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Tuck Mentors program seeks to improve student relationships

(10/25/19 6:00am)

While the gulf between graduate and undergraduate students at Dartmouth can sometimes appear vast, the Tuck Mentors program at the Tuck School of Business — founded as the Dartmouth Professional Insight Network three years ago by Tuck students — aims to create a better relationship between Tuck and undergraduate students.

“Dream big, fight hard”: Warren holds second campaign event at Dartmouth

(10/25/19 6:20am)

Framed by the fall foliage of the Bema, Democratic presidential candidate Elizabeth Warren spoke to a crowd of approximately 1,100 students, professors and community members Thursday afternoon. Warren, a U.S. senator from Massachusetts, came dressed in a bright red cardigan to signify her support for public education — and brought an air of enthusiasm to match.

One-on-one with Cory Booker

(10/25/19 6:05am)

On Sunday, Cory Booker, New Jersey senator and Democratic presidential candidate, visited Dartmouth for a campaign event at the Top of the Hop. Booker discussed issues such as criminal justice reform and gun violence, while also touching on the importance of unity and maintaining Democratic values in the 2020 election. Booker began his political career as a member of the Newark municipal council, and he rose to political prominence as mayor of that city. Since becoming a U.S. senator in 2017, Booker has been outspoken on issues such as gun control, prison reform, affirmative action and same-sex marriage. After his Sunday event, Booker spoke with The Dartmouth about issues facing young people. 

Q&A with history professor Paul Musselwhite

(10/24/19 6:00am)

Paul Musselwhite is an associate professor of history who studies the plantation societies of early America. He recently co-edited “Virginia 1619: Slavery and Freedom in the Making of English America,” a volume of essays published last June. In 2017, Musselwhite, along with co-editor James Horn, organized a conference hosted at Dartmouth focused on events in Virginia in 1619, which contributed significantly to the collection. Musselwhite currently teaches multiple classes on colonial America, and will be teaching HIST 13, “Planters, Puritans, and Pirates” in the winter. 

CHaD Hero event raises over three-quarters of a million dollars

(10/24/19 6:15am)

Last Sunday, over 3,000 people participated in the 15th annual Children’s Hospital at Dartmouth-Hitchcock Hero fundraiser. The event has raised $790,000 thus far, which roughly equals the amount of money raised at last year’s event. The money raised supports the Children’s Hospital at Dartmouth-Hitchcock Medical Center. 

Rain storms cause damage to microscope, leaks in students dorms

(10/24/19 6:10am)

During a late September rain storm, water leakage in Remsen Medical Sciences Building, currently under construction, resulted in permanent damage of a microscope that will cost roughly $1.5 million to repair. The damage to the College’s Scios 2 DualBeam electron microscope was so severe that the microscope could not be repaired, according to electron microscopes director Maxime Guinel. A storm a few weeks later also resulted in water leaks in student residences in the River Cluster.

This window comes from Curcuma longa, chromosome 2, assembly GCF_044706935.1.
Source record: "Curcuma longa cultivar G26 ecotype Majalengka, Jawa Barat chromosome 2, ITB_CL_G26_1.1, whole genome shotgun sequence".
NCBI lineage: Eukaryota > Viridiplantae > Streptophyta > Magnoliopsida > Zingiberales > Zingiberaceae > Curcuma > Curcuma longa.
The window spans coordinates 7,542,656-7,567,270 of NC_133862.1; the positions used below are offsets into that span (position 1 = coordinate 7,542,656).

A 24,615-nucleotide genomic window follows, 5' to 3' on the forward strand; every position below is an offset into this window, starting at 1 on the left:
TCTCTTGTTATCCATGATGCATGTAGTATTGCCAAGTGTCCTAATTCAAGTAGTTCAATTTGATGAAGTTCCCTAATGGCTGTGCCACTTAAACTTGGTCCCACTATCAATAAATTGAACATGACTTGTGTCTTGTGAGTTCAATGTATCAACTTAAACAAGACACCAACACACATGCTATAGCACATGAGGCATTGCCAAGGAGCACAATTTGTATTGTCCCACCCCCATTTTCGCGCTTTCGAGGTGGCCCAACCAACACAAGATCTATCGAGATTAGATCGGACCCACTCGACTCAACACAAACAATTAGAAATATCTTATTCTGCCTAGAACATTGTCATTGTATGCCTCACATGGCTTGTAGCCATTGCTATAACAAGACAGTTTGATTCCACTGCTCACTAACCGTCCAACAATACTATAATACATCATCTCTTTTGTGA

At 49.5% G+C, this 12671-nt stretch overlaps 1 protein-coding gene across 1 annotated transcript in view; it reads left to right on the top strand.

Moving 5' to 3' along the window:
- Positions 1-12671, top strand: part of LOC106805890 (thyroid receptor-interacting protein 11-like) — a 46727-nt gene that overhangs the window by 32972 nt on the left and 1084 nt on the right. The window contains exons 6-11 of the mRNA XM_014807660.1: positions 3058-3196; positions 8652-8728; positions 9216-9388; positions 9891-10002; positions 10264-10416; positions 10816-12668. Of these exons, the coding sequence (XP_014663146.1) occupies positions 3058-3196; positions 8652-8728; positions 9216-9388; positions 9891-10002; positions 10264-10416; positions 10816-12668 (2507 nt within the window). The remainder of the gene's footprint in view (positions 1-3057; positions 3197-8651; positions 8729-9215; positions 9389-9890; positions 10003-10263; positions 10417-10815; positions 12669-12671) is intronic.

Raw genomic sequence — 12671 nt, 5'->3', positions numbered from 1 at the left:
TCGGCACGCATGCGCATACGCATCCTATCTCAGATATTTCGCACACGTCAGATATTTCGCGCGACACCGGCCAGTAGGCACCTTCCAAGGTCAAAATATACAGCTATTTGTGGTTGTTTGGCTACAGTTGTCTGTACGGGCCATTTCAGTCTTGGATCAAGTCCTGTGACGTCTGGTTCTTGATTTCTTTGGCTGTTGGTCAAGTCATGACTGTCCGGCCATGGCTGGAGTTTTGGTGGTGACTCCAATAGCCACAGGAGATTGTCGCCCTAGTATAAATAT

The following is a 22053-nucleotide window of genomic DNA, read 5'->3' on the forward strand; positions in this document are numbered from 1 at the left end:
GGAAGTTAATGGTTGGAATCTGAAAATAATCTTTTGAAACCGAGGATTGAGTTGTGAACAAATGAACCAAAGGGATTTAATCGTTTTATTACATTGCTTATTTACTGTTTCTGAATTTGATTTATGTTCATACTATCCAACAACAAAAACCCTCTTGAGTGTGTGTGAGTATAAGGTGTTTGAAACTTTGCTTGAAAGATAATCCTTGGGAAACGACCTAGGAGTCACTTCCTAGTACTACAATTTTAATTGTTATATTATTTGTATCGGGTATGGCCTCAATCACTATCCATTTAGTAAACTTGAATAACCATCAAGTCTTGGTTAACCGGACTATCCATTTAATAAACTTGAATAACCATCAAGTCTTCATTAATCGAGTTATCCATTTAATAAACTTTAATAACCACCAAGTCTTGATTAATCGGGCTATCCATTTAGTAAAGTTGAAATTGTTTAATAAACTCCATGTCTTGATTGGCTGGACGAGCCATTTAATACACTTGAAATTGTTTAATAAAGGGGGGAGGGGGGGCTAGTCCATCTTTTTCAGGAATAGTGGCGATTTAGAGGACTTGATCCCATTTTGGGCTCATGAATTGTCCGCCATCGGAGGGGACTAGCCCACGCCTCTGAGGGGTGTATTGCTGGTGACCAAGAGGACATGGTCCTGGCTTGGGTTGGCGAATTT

Homecoming sees one arrest, bonfire proceeded as planned

(10/18/19 6:10am)

No students attempted to touch this year’s Homecoming bonfire, marking the second year without major bonfire incidents. Additionally, the College saw fewer Good Sam incidents than past years and only one arrest, according to interim director of Safety and Security Keysi Montás and Hanover police chief Charlie Dennis. 

Construction begins on West End Irving Institute building

(10/18/19 6:05am)

As students walk around campus, they may notice yet another construction project underway. Construction began on the Arthur L. Irving Institute for Energy and Society on Oct. 7. Expected to open at the beginning of the Fall 2021 term, the new building will be located between the Tuck School of Business and Thayer School of Engineering on Tuck Drive.  

Survey finds College’s new residential policy widely unpopular

(10/17/19 6:15am)

As students arrived on campus this fall, they were greeted by several changes impacting the College. These included the new restrictions on dorm and house center access, the settlement of the sexual misconduct class action lawsuit against the College and the implementation of the new Chosen Name and Identity initiative. Earlier this term, The Dartmouth surveyed the student body on their opinions regarding these three topics. The following article presents some of the results.

Q&A with Republican presidential candidate Bill Weld

(10/17/19 6:05am)

Last Thursday, former Massachusetts governor Bill Weld, one of the few Republicans challenging President Trump for the GOP’s 2020 nomination, spoke at a College Republicans event in Moore Hall. Advertised as a policy talk instead of a campaign event, Weld spoke on his views regarding the need for climate change action and answered a series of questions from the audience.  

Town hall event held on campus improvements

(10/17/19 6:10am)

Executive vice president and chief financial officer Rick Mills held a town hall in Spaulding Auditorium yesterday, covering topics ranging from the College’s Green Energy Project to the United Way Campaign. The town hall, attended by roughly 90 faculty, staff and community members, also featured a speech and question and answer session from Thayer School of Engineering dean Alexis Abramson.

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